Does flying affect your Meniere’s symptoms?
We often get emails asking if flying is going to be a problem with Meniere’s Disease.
In theory the added air pressure could increase the swelling inside he ear and increase the prospect of heightened pressure on the hearing and balance nerves. Therefore increasing the possibility of an attack.
In practice though it seems very few people actually do have adverse affects simply from flying. Buzz Aldrin suffered from Meniere’s Disease yet he flew to the moon!
Menieres,org reports: “Most Meniere’s sufferers report no difficulty at all with flying, indeed some report feeling better for the experience”.
I can say from my own personal experience that, although I always suffered with low barometric pressure during storms when I had Meniere’s disease (I no longer have Meniere’s), I flew many times, long haul, and never experienced an increase in any symptoms. Indeed, I even spent a week scuba diving and the severe pressure on the ears never caused me any problem at all.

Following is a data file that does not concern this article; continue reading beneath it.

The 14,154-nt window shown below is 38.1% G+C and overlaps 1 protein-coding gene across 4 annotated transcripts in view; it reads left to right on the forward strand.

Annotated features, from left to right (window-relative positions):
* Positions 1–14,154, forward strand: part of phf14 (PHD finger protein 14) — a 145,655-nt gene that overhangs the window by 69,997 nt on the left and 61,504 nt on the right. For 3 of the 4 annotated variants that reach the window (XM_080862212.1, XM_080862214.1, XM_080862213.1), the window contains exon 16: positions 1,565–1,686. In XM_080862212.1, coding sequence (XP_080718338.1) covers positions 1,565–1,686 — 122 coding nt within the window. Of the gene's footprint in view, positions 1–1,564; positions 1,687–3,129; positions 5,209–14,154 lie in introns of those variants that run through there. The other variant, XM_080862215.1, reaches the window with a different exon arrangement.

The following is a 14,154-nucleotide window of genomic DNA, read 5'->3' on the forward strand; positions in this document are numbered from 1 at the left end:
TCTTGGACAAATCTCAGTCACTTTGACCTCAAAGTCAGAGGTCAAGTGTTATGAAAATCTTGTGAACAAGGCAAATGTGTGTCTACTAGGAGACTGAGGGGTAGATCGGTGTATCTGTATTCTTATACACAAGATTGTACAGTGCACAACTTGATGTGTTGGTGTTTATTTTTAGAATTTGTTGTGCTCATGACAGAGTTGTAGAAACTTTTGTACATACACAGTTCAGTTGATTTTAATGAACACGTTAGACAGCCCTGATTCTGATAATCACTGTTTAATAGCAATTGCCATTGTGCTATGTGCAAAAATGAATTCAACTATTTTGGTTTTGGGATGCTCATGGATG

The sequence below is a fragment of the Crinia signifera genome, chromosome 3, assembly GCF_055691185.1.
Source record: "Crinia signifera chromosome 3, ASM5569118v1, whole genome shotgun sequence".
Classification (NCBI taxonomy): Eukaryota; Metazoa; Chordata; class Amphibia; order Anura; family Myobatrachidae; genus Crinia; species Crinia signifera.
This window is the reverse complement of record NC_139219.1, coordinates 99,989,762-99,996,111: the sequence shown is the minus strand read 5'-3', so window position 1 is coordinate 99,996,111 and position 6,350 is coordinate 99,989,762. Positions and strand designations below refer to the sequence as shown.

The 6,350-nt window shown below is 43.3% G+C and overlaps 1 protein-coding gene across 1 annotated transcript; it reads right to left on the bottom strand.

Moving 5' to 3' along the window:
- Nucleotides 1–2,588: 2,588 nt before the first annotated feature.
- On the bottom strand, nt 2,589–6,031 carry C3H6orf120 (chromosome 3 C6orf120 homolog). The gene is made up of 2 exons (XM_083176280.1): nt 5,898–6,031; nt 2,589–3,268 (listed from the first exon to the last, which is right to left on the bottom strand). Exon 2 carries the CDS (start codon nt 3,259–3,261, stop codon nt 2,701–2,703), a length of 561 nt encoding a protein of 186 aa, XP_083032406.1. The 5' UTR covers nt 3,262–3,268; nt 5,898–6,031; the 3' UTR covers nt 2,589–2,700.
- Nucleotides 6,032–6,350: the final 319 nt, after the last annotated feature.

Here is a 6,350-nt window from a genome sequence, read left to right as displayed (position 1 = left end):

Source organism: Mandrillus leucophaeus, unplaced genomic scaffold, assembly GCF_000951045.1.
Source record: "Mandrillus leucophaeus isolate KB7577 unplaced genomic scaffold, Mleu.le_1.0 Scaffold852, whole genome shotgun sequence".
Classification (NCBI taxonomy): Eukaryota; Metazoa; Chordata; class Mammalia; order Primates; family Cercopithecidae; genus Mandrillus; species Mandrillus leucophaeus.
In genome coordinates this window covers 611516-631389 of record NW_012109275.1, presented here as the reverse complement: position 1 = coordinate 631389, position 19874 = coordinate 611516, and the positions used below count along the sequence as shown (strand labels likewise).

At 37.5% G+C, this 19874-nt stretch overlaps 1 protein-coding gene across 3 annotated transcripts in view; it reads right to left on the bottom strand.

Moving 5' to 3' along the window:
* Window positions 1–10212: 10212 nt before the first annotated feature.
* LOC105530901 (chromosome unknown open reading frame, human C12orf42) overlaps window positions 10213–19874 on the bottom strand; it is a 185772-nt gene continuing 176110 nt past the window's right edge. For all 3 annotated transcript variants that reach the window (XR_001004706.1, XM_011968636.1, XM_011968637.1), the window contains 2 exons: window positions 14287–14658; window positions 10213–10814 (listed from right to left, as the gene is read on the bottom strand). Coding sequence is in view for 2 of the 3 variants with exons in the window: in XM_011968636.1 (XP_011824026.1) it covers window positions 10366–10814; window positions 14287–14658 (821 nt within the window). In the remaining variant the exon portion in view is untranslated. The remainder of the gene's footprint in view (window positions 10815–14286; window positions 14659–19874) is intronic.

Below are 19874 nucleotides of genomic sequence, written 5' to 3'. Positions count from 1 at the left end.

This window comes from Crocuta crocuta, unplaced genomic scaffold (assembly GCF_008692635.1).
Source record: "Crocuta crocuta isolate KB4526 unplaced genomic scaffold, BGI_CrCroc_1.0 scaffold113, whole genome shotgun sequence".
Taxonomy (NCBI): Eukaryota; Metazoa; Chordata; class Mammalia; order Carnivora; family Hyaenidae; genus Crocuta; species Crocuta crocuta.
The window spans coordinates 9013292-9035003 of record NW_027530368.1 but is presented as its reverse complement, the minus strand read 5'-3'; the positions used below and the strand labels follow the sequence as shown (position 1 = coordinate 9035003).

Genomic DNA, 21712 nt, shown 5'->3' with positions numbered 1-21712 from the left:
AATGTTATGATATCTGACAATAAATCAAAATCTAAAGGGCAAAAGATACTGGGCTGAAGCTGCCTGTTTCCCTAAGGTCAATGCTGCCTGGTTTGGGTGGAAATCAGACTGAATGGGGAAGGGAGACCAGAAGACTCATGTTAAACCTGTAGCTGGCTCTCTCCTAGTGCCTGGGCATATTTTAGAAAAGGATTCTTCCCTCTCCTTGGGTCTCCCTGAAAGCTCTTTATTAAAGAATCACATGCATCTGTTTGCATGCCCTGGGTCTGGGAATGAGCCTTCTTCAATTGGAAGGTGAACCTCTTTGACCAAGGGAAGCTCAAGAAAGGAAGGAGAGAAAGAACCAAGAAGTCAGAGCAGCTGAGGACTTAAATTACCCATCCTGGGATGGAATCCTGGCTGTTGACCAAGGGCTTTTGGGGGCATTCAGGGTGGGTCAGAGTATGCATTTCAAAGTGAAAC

While on a flight, you may experience pain in your ear as altitude changes quickly but that is a normal phenomenon and has nothing to do with Meniere’s. Pinching your nostrils closed and your mouth closed a short, sharp blow of air can clear the pressure in your ear immediately. This is a divers’ trick called “equalizing”.
Good rule of thumb would be to make sure all other aspects of your life that may increase possibilities of triggering an attack are eliminated or reduced prior to flying.
Be strict about your diet in the days leading up to the flight, stay away from alcohol, keep stress to a minimum and make sure you get enough sleep.
On board, request low salt meals, do not drink alcohol and keep yourself hydrated with water.
And enjoy the flight.
Skydiving with Meniere’s Disease
September 13th 2014, 75 year old Rowland Jenkins braved a skydive to raise money for The Meniere’s Society in the UK : http://www.eastbourneherald.co.uk/news/local/skydive-pensioner-s-terror-1-6294944